NSW Premier Chris Minns is among the many politicians, media (and News Corp) figures and anti-Palestinian activists embarrassed by their embrace of what turned out to be false claims that pro-Palestinian protesters chanted “Gas the Jews” at the now-famous protest at the Sydney Opera House in the wake of Hamas’ sickening atrocities on October 7 last year.
As Antoinette Lattouf and Cam Wilson of Crikey have consistently reported, other anti-Semitic chants were made by what protest organisers claim were a minority of those present, but “Gas the Jews” is fundamentally different in being (rightly) a criminal offence as an incitement to murder. Claims that such a phrase was uttered have been found by NSW Police to be without evidence despite the circulation of misleading videos and their amplification by News Corp.
But Minns seized on the claims to savage pro-Palestinian protesters, claimed police would not let them protest again, and attacked one of his own MPs for raising questions about the claims. “It certainly sounds like a despicable and racist chant to me,” Minns said at the time. He then used what he referred to as “advocating for violence or hatred on city streets” as a pretext to review NSW laws on incitement to violence, handing NSW Police direct power to prosecute offences.
In January Minns announced the whole law applying to incitement to violence would be reviewed, saying “there is no place in NSW for hate speech or incitement to violence”. The current law was introduced by the previous government in 2018, with strong Labor support — and no complaint that it, as Minns now says, lacked teeth.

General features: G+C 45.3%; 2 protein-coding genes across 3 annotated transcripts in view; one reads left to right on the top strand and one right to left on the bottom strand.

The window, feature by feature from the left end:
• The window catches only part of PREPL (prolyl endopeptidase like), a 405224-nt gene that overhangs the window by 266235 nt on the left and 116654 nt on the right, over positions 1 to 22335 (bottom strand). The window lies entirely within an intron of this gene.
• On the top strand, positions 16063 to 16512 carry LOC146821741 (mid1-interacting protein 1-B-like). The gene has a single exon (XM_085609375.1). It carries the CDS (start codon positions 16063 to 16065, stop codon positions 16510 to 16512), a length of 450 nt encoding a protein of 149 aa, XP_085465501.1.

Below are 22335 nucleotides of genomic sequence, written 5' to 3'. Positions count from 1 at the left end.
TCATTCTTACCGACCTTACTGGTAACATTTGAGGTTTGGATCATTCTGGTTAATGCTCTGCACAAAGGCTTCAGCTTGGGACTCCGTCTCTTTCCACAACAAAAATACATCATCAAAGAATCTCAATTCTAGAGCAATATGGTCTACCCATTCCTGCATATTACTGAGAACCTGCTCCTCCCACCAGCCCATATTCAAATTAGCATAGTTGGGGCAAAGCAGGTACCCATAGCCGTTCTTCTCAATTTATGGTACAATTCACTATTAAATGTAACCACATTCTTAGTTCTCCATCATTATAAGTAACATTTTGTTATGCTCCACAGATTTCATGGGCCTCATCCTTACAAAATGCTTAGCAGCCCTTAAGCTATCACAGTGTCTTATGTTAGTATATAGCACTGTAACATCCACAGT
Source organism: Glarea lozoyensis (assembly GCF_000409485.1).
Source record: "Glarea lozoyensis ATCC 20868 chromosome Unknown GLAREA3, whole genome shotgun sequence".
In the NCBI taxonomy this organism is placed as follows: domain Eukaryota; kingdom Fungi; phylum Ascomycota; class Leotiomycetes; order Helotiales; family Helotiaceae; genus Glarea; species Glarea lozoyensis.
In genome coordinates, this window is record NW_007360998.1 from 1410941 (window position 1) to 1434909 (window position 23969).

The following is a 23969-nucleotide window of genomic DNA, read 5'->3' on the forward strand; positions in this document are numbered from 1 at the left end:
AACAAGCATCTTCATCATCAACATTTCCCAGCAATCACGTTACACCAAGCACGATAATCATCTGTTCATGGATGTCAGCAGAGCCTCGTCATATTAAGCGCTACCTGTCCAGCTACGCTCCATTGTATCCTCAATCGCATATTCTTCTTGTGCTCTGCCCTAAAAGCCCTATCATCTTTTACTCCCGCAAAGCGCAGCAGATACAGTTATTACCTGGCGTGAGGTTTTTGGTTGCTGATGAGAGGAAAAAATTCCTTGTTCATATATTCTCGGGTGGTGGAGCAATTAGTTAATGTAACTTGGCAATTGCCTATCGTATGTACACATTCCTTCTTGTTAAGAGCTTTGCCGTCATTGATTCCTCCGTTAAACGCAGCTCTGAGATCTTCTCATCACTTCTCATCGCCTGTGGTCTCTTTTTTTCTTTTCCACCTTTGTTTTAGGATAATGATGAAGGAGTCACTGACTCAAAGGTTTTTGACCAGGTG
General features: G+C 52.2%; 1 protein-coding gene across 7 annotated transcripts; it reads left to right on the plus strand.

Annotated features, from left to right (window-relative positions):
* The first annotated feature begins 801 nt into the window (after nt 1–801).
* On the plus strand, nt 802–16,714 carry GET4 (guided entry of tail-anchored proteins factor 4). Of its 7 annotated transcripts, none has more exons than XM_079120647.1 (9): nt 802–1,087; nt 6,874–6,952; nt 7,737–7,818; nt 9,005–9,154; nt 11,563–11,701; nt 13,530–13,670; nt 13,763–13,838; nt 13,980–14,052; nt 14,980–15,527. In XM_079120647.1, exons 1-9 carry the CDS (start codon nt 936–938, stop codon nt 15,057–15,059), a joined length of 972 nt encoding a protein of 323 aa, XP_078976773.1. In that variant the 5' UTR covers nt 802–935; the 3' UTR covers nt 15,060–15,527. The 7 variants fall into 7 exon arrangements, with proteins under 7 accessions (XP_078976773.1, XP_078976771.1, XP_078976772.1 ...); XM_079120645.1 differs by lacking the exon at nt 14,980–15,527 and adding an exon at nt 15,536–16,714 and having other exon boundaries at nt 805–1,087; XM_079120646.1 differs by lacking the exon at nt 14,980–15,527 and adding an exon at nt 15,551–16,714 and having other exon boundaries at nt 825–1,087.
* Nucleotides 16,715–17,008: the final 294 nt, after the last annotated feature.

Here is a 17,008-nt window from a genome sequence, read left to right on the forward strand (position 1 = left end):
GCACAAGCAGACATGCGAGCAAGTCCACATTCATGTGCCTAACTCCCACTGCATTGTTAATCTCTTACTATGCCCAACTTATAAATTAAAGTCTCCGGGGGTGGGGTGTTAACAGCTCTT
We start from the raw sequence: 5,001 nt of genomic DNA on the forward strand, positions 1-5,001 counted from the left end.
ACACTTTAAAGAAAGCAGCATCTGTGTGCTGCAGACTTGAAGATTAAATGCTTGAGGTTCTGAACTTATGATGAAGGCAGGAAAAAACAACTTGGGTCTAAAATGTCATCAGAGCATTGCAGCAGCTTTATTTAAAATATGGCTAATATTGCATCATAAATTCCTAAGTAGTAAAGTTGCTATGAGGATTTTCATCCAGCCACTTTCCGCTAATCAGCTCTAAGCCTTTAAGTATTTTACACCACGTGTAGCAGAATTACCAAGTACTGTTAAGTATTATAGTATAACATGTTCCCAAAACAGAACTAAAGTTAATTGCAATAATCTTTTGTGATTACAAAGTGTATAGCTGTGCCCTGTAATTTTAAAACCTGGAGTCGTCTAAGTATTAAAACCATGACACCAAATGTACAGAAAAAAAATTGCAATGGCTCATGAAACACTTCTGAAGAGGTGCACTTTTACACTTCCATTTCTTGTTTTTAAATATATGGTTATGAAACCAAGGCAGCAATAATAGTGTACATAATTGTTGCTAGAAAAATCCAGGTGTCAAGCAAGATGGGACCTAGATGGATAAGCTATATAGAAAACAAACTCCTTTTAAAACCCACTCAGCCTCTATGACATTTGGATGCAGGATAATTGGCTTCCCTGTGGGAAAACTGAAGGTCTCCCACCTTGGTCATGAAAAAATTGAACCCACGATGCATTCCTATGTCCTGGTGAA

Having used unproven claims of inciting violence as an excuse to further toughen laws around speech offences and hand police yet more power, Minns has also made a habit of attacking his own MPs for daring to criticise Israel. When frontbencher Anthony D’Adam made the simple factual statement that Israeli leader Benjamin Netanyahu was responsible for the deaths of thousands of innocent children, Minns — presumably on the basis that Palestinian children were somehow dying of causes unrelated to being bombed incessantly by Israel — dismissed him as someone “most people in NSW would never have heard of” who was being “deliberately inflammatory”.
Last week Minns again used News Corp to attack his own MPs, telling the Telegraph that they should focus on NSW. “We don’t have a foreign policy in the state. We don’t have a minister for foreign affairs … if that’s your passion and that’s where your desires are, your policy interests are, well run for federal Parliament … when we’ve solved all the problems in NSW, then we can move on to the Middle East.”
It’s not a new line from Minns. In 2022 he also attacked D’Adam, saying “he’s not a delegate of the United Nations, he’s a member of the NSW Parliament, his obligations and responsibilities to the people who live in this state and his obligations in my view, are to focus on NSW first. When we’ve fixed everything in NSW then you can focus on the Middle East.”
However, that’s not advice that Minns himself feels bound by. The month before Minns attacked D’Adam in 2022, he gave a speech at an Israel Independence Day event in which he spoke at length about Israel’s history, and the role of the Chifley government in its creation.
In the same speech, Minns boasted of traveling to Israel with Bill Shorten and Scott Morrison in 2001. “I still have the photos of a group of half-naked politicians caked head to toe in black mud, en route to the Dead Sea.
“I’m forbidden from releasing the pictures,” Minns joked with his audience, “due to delegation protocol, and the fact I’m also in the photos.”
Minns also likes to rail at the Boycott, Divest, Sanctions (BDS) movement and has done so repeatedly — one of the reasons Minns was lauded in the Jewish community press as a “long-term and strong friend to the Jewish community and Israel and an opponent of the BDS”.
According to Minns, it’s okay to play foreign minister and have a passion for Middle Eastern affairs — as long as you back Israel.